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What Is Severe Mental Retardation?

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  • Written By: Gregory Hanson
  • Edited By: Susan Barwick
  • Last Modified Date: 28 November 2014
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Severe mental retardation is a type of mental disability. A diagnosis of mental retardation is made when a patient’s intellect and engagement with the world develop significantly more slowly than is typical, making it impossible for him or her to live without assistance. Many different factors can cause this condition. A patient with severe mental retardation may benefit from therapy and treatment designed to foster intellectual activity and ability.

The symptoms of severe mental retardation are often mental and behavioral, rather than physical, although, in some cases, mental symptoms are linked to more complicated syndromes that present other related symptoms as well. Language skills and social skills typically develop very slowly, and may not develop at all in a person with very severe mental retardation. A lack of curiosity is quite common among children with severe mental retardation, and this lack of engagement and interest may be an early indicator of the condition. Impaired cognitive functioning, often measured as an IQ below 70 is a common indicator of retardation. Children with severe retardation typically have a significantly lower IQ.

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People with mild or moderate mental retardation can often develop the skills needed to live independently, so long as they are given additional assistance and training. Men and women with severe mental retardation are less likely to be able to master basic life skills. A person with a very severe form of this condition might continue to interact with the world as would an infant and might require supportive care throughout his or her life.

This condition has a wide variety of different causes, and in many cases, no cause can be identified. Some genetic problems can cause this condition, and many of these can be screened for. Other genetic problems occur during the actual process of conception and development, and can be detected only after a child has been conceived.

In other cases, severe mental retardation may be caused by environmental factors. A number of infections can damage a fetus or a small child and lead to this condition. Certain toxic substances, most notably lead, can cause retardation, particularly when encountered by very young children or fetuses. Physical injury can damage the brain, and certain sorts of physical brain damage may manifest as severe mental retardation.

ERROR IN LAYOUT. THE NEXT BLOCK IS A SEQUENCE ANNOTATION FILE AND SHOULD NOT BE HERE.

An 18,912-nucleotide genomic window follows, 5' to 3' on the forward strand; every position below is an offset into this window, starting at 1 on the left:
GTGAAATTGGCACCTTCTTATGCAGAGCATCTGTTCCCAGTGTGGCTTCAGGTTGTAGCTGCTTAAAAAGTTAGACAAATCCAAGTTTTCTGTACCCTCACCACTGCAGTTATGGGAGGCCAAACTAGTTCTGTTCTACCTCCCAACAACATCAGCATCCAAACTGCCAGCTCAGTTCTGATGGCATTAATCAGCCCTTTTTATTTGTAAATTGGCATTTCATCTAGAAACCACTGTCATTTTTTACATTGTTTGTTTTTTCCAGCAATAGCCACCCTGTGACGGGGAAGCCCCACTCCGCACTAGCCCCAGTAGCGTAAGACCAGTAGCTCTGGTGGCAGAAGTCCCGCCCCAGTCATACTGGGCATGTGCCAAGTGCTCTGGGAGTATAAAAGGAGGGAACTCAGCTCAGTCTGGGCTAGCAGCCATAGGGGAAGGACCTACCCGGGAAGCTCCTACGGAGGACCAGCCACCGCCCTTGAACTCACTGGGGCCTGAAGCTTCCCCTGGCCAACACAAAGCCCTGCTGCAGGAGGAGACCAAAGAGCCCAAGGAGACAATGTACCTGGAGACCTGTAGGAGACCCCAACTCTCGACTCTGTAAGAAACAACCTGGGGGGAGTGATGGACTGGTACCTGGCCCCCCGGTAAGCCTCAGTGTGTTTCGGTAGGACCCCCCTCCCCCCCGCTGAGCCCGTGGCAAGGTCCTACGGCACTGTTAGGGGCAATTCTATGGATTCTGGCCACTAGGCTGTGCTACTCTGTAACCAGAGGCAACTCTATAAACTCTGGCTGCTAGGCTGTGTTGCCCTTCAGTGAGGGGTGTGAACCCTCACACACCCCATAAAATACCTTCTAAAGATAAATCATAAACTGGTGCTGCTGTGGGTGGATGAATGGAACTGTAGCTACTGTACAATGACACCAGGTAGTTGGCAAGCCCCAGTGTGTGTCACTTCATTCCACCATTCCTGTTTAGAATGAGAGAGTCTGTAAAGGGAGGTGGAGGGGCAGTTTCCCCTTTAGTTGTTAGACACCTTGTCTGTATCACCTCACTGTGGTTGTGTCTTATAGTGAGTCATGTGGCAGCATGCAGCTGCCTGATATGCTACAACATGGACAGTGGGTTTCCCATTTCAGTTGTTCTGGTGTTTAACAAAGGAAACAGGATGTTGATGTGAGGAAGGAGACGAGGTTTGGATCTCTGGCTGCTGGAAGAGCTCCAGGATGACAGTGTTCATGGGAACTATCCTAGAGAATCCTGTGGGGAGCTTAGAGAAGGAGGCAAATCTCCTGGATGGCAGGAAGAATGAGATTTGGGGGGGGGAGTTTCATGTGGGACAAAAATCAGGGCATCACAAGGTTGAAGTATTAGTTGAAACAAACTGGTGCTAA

The treatment and prognosis for this condition vary on a case-by-case basis. Additional training in life skills can enable some people with this condition to live relatively independent lives. In other cases, learning and progress are more limited. Each case and each prognosis depends on many different factors.

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Lostnfound
Post 2

It kind of depends on the child as to how much they can learn and retain, even if they are severely mentally retarded. Some of these kids can learn to swim and do other physical activities, while others just cannot.

My sister volunteered with a day placement center for mentally retarded young adults and she said that some of them could handle sorting tasks and so forth, while others were content to sit in the chairs. Not that it mattered. They were around other people and were having more enriched lives because of it. So it was a good activity for them, even if they didn't do anything for the couple of hours they were at the center.

Grivusangel
Post 1

My great-uncle had a child who was profoundly mentally retarded. The child could not speak or communicate in any way. This was in the 1940s, and they kept him at home, which was highly unusual in that day and time. Most people would have institutionalized him.

My dad said he didn't think the child could see and had only limited hearing. He did respond to some things, but when wet or hungry, just cried like a newborn. He said it was very sad, but people really respected my uncle for not putting his son in an institution. Seems like the son died when he was about 15.

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